Prevent Technology-Related Health Care Errors
Technology is often touted as the “cure” for health care, but a new Joint Commission Sentinel Event Alert issued today warns that implementation of technology and related devices is not a guarantee for success, and may actually jeopardize the quality and safety of patient care.
The Joint Commission’s Alert urges greater attention to understanding when a technology may (or may not) be applicable, choosing the right technology, understanding the impact technology can have on the quality and safety of patient care and attempting to quickly fix technology when it becomes counterproductive. The Alert makes clear that the overall safety and effectiveness of technology in health care ultimately depend on its human users, and that any form of technology can have a negative impact on the quality and safety of care if it is designed or implemented improperly or is misinterpreted.
The Alert notes that there is very little data on the number of errors directly caused by the increasing combined use of health information and devices. As an example, however, root cause analysis of errors shows that computerized medication orders and automated dispensing cabinets for medications are frequently involved. In addition to specific recommendations contained in the Alert, The Joint Commission urges health care organizations to use its Information Management accreditation standards to improve patient safety while using technology. Since technology is so common in health care—from admitting patients to the operating room to ordering and administering medication—any Joint Commission accreditation standard can be tied to technology.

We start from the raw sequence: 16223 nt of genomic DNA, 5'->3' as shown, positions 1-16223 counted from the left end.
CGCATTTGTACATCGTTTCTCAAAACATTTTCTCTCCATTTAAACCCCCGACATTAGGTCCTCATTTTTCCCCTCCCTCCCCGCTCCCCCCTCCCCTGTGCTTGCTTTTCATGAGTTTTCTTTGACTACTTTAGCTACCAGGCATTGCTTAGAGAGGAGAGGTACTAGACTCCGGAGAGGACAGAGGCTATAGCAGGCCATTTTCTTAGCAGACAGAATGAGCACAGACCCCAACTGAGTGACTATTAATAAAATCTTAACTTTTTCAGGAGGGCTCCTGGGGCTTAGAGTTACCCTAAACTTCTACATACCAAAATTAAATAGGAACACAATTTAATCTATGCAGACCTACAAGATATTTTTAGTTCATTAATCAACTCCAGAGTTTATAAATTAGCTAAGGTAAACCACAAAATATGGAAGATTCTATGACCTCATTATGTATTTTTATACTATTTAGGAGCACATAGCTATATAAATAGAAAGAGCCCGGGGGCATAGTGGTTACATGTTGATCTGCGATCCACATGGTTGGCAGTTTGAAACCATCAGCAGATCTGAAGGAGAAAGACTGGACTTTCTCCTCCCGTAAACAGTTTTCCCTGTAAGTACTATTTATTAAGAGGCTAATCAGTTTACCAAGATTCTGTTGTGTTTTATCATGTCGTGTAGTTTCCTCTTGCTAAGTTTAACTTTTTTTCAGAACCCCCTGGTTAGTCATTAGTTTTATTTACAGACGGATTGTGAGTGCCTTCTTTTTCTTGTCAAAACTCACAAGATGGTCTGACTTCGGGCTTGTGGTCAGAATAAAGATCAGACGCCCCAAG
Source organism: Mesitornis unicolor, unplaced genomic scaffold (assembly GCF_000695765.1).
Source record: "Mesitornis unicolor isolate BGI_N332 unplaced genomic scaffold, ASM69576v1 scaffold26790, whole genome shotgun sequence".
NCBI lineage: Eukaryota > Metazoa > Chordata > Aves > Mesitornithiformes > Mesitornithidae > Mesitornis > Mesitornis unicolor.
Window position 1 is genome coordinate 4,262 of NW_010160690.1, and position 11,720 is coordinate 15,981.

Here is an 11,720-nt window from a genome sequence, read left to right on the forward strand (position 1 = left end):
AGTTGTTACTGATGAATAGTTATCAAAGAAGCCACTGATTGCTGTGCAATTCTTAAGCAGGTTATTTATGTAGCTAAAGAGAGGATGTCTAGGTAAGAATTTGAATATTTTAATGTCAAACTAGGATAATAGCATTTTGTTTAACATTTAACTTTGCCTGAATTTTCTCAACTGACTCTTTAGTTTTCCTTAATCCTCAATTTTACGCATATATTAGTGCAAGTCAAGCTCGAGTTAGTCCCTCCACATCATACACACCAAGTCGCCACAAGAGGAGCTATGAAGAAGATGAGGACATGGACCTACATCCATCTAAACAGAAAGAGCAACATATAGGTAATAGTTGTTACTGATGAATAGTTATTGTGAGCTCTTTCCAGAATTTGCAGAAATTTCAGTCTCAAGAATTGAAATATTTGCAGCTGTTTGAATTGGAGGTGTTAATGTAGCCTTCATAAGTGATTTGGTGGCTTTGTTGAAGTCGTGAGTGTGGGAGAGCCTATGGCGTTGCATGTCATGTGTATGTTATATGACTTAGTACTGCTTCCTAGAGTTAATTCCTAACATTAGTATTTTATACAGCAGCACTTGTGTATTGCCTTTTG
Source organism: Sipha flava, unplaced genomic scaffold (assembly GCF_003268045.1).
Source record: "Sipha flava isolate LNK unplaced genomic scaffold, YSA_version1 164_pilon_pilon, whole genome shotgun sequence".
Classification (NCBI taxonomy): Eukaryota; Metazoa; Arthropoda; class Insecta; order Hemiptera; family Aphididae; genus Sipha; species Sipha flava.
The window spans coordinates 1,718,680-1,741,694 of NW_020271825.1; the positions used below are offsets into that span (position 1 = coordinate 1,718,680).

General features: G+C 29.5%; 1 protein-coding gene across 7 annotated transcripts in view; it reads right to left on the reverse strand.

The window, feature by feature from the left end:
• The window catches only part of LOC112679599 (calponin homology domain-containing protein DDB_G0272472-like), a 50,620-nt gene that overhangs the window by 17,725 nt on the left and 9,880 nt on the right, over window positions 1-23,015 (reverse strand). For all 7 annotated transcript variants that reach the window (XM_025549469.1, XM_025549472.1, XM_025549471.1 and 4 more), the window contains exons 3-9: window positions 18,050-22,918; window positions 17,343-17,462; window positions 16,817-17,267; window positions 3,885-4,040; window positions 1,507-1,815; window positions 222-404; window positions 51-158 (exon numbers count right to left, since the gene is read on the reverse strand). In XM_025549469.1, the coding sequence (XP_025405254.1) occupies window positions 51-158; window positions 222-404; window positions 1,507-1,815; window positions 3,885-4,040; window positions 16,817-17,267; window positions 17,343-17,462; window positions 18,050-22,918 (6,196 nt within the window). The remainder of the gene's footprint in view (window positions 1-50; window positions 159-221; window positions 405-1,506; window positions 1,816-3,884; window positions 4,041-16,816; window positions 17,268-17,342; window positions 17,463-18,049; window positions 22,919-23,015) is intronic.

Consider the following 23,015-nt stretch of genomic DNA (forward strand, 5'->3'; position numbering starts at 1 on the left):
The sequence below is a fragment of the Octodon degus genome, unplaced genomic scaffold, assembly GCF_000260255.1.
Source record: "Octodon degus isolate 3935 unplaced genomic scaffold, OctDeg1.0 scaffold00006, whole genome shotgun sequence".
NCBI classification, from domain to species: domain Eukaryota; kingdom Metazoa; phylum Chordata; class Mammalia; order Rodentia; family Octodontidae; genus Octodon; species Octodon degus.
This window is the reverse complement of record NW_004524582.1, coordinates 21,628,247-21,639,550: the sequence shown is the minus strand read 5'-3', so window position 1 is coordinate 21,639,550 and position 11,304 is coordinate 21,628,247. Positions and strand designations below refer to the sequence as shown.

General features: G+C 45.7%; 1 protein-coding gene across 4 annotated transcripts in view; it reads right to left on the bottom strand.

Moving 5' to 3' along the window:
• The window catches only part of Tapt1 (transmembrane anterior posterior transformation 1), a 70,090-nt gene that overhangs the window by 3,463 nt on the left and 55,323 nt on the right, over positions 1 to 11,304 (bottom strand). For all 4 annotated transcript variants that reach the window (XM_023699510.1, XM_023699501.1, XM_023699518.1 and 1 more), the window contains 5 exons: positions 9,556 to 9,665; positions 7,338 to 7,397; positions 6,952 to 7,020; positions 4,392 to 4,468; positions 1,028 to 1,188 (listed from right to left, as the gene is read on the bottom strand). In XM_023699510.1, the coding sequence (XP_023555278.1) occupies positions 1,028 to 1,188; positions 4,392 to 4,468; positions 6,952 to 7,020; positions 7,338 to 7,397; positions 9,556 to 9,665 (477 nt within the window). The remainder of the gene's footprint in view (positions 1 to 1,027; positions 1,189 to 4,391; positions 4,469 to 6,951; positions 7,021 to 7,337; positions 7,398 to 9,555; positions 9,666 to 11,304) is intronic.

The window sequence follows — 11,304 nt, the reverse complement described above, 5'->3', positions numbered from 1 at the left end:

“Innovations in technologies and information systems are vitally important to improve health care quality and safety, but we must be mindful of the safety risks and preventable errors that these implementations can create or perpetuate” says Mark R. Chassin, M.D., M.P.P., M.P.H.., president, The Joint Commission. “The strategies contained in this Alert give organizations and caregivers guidance that can help prevent patient harm and maximize the beneficial impact of these innovations.”
The Alert notes that the implementation of technology can threaten care and patient safety when:
* Clinicians and other staff are not included in the planning process;
* Providers do not consider the impact of technology on care processes, workflow and safety;
* Technology is not fixed when it becomes counterproductive; and
* Technology is not updated.
To reduce the risk of errors related to health information and technology, The Joint Commission’s Sentinel Event Alert recommends that health care organizations take a series of 13 specific steps, including the following:
* Look for possible risks in how caregivers carry out their work and resolve these issues before putting technology into place;
* Involve the caregivers who will ultimately use the technology;
* Train everyone who will be using the technology and provide frequent refresher courses;
* Make clear who is authorized and responsible for technology—from putting it into use to reviewing safety; and
* Continually seek ways to improve safety and discover errors.Other strategies for reducing technology-related errors include avoiding distractions for staff using technology, monitoring and reporting errors and near misses to find the causes, and protecting the security of information.
Other strategies for reducing technology-related errors include avoiding distractions for staff using technology, monitoring and reporting errors and near misses to find the causes, and protecting the security of information.